and the laboring man.
TOPEKA, Kan., June 3. —Temporary
Chairman Sheridan of Paola, in the
Democratic state convention today
made a speech straddling tlie financial
issue. He referred to Cleveland as "dar
ing, intrepid, wise and patriotic," and
the administration delegates smiled glee
fully. When he alluded to free silver
the convention applauded wildly. Tlie
chairmans' reference to "sound money"
and a single gold standard was received
with little applause, followed by jeers
from all parts of the house.
The silver Democrats ruled every
thing. Besides choosing six delegates
at large to Chicago, the convention rati
fied the selections to two each from each
congresional district. These were chos
en by the conventions' members repre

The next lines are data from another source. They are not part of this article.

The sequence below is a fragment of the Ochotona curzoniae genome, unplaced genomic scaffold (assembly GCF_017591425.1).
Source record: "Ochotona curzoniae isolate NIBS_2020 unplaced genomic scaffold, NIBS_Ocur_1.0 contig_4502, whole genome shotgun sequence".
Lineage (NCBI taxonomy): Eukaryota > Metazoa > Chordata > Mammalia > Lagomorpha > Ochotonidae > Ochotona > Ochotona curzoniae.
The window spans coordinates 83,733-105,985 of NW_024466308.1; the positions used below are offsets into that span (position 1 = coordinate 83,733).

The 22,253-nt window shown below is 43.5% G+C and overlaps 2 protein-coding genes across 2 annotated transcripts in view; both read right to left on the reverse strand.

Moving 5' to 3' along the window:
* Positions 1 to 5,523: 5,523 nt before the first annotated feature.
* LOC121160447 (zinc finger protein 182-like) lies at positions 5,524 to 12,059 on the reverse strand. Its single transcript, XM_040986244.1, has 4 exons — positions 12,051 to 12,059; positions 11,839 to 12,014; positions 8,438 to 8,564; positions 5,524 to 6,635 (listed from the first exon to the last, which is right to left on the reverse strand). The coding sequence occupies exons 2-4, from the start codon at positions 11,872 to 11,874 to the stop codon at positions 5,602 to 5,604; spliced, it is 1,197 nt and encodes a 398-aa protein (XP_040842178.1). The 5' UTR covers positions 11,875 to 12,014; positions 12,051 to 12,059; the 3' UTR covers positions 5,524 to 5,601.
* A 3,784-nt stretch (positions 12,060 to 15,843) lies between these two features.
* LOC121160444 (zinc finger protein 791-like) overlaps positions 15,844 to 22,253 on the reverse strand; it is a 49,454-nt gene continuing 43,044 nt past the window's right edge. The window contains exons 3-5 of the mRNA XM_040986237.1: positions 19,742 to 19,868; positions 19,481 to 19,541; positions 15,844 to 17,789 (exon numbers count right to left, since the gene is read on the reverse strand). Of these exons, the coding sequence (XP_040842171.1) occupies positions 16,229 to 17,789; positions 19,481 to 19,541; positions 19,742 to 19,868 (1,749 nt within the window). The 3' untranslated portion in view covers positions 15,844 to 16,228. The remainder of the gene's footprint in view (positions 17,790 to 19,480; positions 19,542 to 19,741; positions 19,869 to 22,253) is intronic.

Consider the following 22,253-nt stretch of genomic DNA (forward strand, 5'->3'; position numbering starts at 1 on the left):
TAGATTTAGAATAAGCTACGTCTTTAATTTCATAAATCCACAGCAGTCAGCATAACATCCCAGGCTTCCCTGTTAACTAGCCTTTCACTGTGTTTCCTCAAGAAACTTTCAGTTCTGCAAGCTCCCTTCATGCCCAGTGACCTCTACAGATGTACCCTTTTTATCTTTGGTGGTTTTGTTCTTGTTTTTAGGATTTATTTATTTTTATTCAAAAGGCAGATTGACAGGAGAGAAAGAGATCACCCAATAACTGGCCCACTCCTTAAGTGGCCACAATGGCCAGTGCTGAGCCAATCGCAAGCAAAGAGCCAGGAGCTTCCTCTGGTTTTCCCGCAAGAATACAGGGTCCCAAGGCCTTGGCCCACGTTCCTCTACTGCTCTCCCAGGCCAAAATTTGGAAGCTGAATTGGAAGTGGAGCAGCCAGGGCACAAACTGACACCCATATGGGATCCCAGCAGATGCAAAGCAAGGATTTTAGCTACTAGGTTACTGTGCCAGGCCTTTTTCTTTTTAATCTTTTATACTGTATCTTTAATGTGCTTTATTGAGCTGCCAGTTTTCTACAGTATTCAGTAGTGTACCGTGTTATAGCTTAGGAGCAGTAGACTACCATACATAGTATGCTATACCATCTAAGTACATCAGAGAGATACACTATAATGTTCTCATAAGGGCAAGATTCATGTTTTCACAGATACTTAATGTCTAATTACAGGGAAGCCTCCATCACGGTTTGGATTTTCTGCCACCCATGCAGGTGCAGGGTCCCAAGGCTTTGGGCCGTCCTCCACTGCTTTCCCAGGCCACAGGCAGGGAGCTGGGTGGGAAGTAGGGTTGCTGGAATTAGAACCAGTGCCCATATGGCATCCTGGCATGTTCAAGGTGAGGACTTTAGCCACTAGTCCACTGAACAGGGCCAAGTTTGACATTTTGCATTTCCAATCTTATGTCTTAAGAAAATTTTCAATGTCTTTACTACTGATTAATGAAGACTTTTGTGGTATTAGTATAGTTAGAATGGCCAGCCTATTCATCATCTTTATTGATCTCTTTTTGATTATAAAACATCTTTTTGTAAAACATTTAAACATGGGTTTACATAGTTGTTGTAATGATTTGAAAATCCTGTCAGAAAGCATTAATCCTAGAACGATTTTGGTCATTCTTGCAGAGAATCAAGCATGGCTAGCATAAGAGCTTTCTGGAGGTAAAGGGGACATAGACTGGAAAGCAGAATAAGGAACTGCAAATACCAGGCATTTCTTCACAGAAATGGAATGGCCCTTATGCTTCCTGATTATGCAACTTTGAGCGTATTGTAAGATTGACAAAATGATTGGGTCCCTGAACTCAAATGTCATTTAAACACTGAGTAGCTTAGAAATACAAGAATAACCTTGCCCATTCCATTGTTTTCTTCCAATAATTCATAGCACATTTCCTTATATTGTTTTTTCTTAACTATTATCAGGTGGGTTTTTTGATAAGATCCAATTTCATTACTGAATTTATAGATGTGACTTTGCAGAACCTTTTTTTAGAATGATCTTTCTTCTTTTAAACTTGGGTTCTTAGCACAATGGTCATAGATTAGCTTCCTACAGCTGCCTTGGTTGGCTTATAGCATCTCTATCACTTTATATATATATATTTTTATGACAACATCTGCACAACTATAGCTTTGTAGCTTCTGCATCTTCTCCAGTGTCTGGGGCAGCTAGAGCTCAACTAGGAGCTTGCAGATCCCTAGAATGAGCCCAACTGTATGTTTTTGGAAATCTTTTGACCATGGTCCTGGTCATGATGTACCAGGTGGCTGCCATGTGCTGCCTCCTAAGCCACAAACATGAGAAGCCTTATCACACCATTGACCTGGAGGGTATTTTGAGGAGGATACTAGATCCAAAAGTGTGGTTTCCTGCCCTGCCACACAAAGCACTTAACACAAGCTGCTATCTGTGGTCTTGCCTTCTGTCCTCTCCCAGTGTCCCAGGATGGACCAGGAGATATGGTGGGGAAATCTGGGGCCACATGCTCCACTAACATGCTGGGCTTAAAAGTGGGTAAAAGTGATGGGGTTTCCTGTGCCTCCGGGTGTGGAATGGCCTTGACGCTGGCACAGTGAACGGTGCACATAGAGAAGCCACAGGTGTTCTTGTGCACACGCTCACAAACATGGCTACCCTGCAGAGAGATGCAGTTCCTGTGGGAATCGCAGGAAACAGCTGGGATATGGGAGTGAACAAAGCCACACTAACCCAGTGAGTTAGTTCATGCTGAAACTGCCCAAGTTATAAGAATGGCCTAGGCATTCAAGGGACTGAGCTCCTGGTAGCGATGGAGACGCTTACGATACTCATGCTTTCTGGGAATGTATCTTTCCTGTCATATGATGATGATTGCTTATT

senting their respective districts and
were then passed upon by the conven
tion, which, being strongly for silver,
insured the entire delegation to Chicago
for the white metal.
Following are the delegates at large:
ex-United States Senator John Martin,
Topeka; David Overmeyer, Topeka; J.
D. McCleverty, Fort Scott; James lie-
Kinstry, Hutchinson; J. H. Atwood,
Leavenworth; Frank Bacon, Chanute.
The platform eulogizes President
Cleveland, but disagrees with him on
finance. The money plank is as fol
"Resolved, That we demand the free
and unlimited coinage of both silver and
gold at the ratio of ltito 1, without await
ing the action of any other government
or people, as we believe this country Is
large enough to establish and maintain
its own financial system."
The resolutions were adopted amidst
cheers by the free silver followers and
stoical silence on the part of sound
money men.
COLUMBUS, 0., June 3?— A convention
of silver men was held this afternoon
in the Y. M. C. A. auditorium for the pur
pose of electing delegates to the St. Louis
silver convention next month. Only
twenty delegates were present.